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Food Truck Concepts: What Works and What Doesn’t

Some food trucks hit the streets and soon become icons for their cities. Others go out of business before that cool paint job on the side of the truck gets dry. What makes the difference? Here are the dos and don’ts to follow when creating your cool new food truck concept.

1. Do Keep It Simple

Image via Flickr by Edsel L

People are busy, and this is perhaps most true for patrons of food trucks. Food trucks serve customers on their hectic lunch breaks, during crowded concerts, and at exciting places like festivals. The customers who enjoy your food do want to visit you again, so choose a name that’s easy to remember and recognize. Rhyming words, plays on words and phrases, and simple one word names are perfect.

Simple food truck names also help you in the design of your truck’s exterior. Your designer would be hard pressed to get a long, complicated name on your truck, along with logos and pictures to let customers know what’s waiting for them inside. The shorter the name of the truck, the bigger you can make the lettering, and the more room you have for adding cool graphics and signage for specials and announcements.

2. Don’t Overreach

You are what you are, no more and no less. Trying to specialize in 15 different menu items doesn’t give you an identity with your customers, makes it hard to stock the truck with ingredients, and convolutes any name you might come up with. Craft a name that makes it instantly clear what customers can expect when they approach the window.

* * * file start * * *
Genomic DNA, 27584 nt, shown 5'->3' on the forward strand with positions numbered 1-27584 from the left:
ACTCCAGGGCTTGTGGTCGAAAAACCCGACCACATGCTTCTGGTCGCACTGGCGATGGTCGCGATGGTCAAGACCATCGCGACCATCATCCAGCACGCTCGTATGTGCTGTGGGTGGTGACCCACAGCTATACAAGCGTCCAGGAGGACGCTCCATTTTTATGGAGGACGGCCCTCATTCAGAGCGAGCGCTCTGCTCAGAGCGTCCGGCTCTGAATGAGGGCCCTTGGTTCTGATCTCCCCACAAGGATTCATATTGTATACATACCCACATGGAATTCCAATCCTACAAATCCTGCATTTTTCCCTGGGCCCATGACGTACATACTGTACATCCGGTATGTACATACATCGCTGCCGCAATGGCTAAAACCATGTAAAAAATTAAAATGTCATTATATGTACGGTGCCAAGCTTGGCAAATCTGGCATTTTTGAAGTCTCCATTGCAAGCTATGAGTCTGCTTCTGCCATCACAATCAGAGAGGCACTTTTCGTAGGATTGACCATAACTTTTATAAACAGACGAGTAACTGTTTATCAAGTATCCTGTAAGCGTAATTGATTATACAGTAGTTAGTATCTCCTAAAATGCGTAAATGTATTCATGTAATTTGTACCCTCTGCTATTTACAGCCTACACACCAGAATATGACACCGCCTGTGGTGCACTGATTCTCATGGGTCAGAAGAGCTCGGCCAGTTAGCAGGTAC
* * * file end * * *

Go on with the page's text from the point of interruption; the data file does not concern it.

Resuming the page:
Not overreaching, however, doesn’t mean don’t be creative. Choose a food niche, and play with all kinds of terms and phrases that could be used to make the food sound fun. Or, play around with your own name and how it rhymes with a food you’re offering. You can also go with a bizarre niche, such as the Gory Gourmet which serves gourmet foods with a Walking Dead zombie theme in London. Niches and gimmicks are great; convoluting your message is bad.

3. Do Be Unique

The more unusual the name, the more you stand out. But this has to be balanced with the first rule, keep it simple enough for customers to get a handle on. Research other food truck names, both local and worldwide. Maybe some of these names will spark your imagination in turning a pun or tweaking a phrase. The more unique your product offerings are, the more creative you can get when naming your food truck.

Play around with the spelling of words. Can you turn an “f” into “ph” or perhaps add an “e” to the end for a foreign sounding name? Create a theme for your truck, such as outer space, animals, or a popular TV show or movie. If you can work a theme into your food truck concept, it gives you better options for naming the truck. Avoid trendy names that will be outdated in a few years. For example, Dr. Who and Star Wars are still relevant and recognizable. Nobody cares about Beanie Babies anymore. (Which is a shame, because Beanie Babies’ Burritos is actually a good food truck name, wide open with menu possibilities.)

4. Don’t Try to Become Something You’re Not